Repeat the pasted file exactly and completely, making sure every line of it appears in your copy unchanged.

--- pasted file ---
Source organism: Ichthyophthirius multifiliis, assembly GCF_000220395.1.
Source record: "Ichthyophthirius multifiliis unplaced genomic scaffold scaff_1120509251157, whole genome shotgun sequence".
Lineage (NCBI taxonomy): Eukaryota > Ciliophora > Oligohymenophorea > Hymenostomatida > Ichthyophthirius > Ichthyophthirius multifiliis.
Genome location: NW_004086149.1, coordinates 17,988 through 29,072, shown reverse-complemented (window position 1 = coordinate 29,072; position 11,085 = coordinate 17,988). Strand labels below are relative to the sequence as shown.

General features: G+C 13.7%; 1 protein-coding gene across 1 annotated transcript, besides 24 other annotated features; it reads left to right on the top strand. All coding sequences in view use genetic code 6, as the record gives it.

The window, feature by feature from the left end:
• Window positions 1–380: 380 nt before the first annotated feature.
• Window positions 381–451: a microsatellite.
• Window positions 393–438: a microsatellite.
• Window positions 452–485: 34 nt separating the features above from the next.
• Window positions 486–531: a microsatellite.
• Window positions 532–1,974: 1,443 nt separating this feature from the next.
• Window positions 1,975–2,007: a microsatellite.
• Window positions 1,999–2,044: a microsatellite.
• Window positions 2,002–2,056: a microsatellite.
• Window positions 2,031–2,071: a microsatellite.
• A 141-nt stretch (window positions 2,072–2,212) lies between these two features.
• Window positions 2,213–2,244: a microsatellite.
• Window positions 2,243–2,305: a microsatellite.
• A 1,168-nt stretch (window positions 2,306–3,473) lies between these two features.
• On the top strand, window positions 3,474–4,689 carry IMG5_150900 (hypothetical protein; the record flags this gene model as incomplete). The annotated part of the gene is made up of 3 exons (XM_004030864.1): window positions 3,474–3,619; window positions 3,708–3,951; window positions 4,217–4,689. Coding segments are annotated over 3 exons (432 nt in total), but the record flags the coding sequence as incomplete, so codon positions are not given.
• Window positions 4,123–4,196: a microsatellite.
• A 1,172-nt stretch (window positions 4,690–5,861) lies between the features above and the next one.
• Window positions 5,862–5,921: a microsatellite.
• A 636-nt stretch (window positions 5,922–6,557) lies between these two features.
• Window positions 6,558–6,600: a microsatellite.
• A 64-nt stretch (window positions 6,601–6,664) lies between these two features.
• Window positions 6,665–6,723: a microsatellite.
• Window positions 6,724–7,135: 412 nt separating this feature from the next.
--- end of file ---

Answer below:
Source organism: Ichthyophthirius multifiliis, assembly GCF_000220395.1.
Source record: "Ichthyophthirius multifiliis unplaced genomic scaffold scaff_1120509251157, whole genome shotgun sequence".
Lineage (NCBI taxonomy): Eukaryota > Ciliophora > Oligohymenophorea > Hymenostomatida > Ichthyophthirius > Ichthyophthirius multifiliis.
Genome location: NW_004086149.1, coordinates 17,988 through 29,072, shown reverse-complemented (window position 1 = coordinate 29,072; position 11,085 = coordinate 17,988). Strand labels below are relative to the sequence as shown.

General features: G+C 13.7%; 1 protein-coding gene across 1 annotated transcript, besides 24 other annotated features; it reads left to right on the top strand. All coding sequences in view use genetic code 6, as the record gives it.

The window, feature by feature from the left end:
• Window positions 1–380: 380 nt before the first annotated feature.
• Window positions 381–451: a microsatellite.
• Window positions 393–438: a microsatellite.
• Window positions 452–485: 34 nt separating the features above from the next.
• Window positions 486–531: a microsatellite.
• Window positions 532–1,974: 1,443 nt separating this feature from the next.
• Window positions 1,975–2,007: a microsatellite.
• Window positions 1,999–2,044: a microsatellite.
• Window positions 2,002–2,056: a microsatellite.
• Window positions 2,031–2,071: a microsatellite.
• A 141-nt stretch (window positions 2,072–2,212) lies between these two features.
• Window positions 2,213–2,244: a microsatellite.
• Window positions 2,243–2,305: a microsatellite.
• A 1,168-nt stretch (window positions 2,306–3,473) lies between these two features.
• On the top strand, window positions 3,474–4,689 carry IMG5_150900 (hypothetical protein; the record flags this gene model as incomplete). The annotated part of the gene is made up of 3 exons (XM_004030864.1): window positions 3,474–3,619; window positions 3,708–3,951; window positions 4,217–4,689. Coding segments are annotated over 3 exons (432 nt in total), but the record flags the coding sequence as incomplete, so codon positions are not given.
• Window positions 4,123–4,196: a microsatellite.
• A 1,172-nt stretch (window positions 4,690–5,861) lies between the features above and the next one.
• Window positions 5,862–5,921: a microsatellite.
• A 636-nt stretch (window positions 5,922–6,557) lies between these two features.
• Window positions 6,558–6,600: a microsatellite.
• A 64-nt stretch (window positions 6,601–6,664) lies between these two features.
• Window positions 6,665–6,723: a microsatellite.
• Window positions 6,724–7,135: 412 nt separating this feature from the next.